June 30, 2011
I found myself reading Monoculture: How One Story is Changing Everything non-stop, with a pencil in hand, underlining like crazy. That totally took me by surprise, but then, I didn’t know I’d be reading an astute explanation about what I’ve been feeling recently, something I couldn’t put my finger on. It’s an uncomfortable sense of how everything seems to be monetized, from our work to our personal relationships to our education to our creativity to our charity work. A sense that nothing should be attempted unless its value can be measured and brings advantage. A sense that we should be motivated by keeping up and constantly improving and optimizing ourselves, as if who we are and what we’re doing isn’t and never will be enough because there’s always something new to be achieved.
According to author F. S. Michaels, what I’ve been sensing is the governing pattern in today’s society, a master story that shapes how we think, feel and act, forming a monoculture, which, in our time, is economic. Michaels writes:
“Over time, the monoculture evolves into a nearly invisible foundation that structures and shapes our lives, giving us our sense of how the world works. It shapes our ideas about what’s normal and what we can expect from life. It channels our lives in a certain direction, setting out strict boundaries that we unconsciously learn to live inside.”
An economic monoculture, we learn in this insightful book, isn’t simply focused on how to make, spend and/or keep money. It involves a more profound and intricately woven tapestry of values and assumptions that, whether we’re aware of them or not, are guiding us. For example, society predominately rewards us for job performance, and so we maximize our time in that relationship, outsourcing our domestic lives to profit-making businesses (child care, lawn care, house cleaning). There’s nothing wrong with that. It’s what we accept as our story. We also accept worker wellness programs, but they’re in place “not because we value health in and of itself, but because healthy workers are productive workers, and the company’s Medicare costs have to be reduced.”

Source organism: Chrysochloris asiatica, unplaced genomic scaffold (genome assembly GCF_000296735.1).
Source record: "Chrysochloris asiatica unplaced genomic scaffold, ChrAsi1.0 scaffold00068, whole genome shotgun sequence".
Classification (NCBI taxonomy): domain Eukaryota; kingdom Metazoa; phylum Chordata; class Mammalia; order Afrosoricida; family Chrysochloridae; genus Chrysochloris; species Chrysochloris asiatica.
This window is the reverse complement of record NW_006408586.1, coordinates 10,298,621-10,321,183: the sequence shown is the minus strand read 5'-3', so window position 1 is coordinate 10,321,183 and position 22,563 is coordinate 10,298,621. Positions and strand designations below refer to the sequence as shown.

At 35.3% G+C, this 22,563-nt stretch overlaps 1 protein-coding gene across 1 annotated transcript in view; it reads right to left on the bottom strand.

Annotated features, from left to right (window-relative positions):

The concepts may be familiar, but in Monoculture, they’re uniquely gathered and, suddenly, that governing pattern comes into focus, and we see how it’s affecting not only our work and home but also our community, religion and education. According to Michaels, it’s important we understand how the pattern unfolds, so “you can discover the consequences of the [resulting] monoculture and decide if that’s how you really want to live.”
She writes in clear, energetic prose that’s thoughtful, engaging and unforced. She defines and analyzes without judgment or insistence and copiously refers to her sources, but without rude interruption to her easy narrative flow. I wish Michaels had delved a bit more into the religion and science monocultures of the 16th and 17th centuries, which she only briefly mentions, but that would’ve increased the page count of this just-right size of under 200 pages.
One would think such a starchy title as Monoculture would give entrance to stiff, laborious reading, but this exploration is nothing of the kind. It’s a breath of fresh air, recognizing the dangers at play in today’s monoculture because “what it means to be human will always encompass more than economic values and assumptions.” It will always encompass more than one story.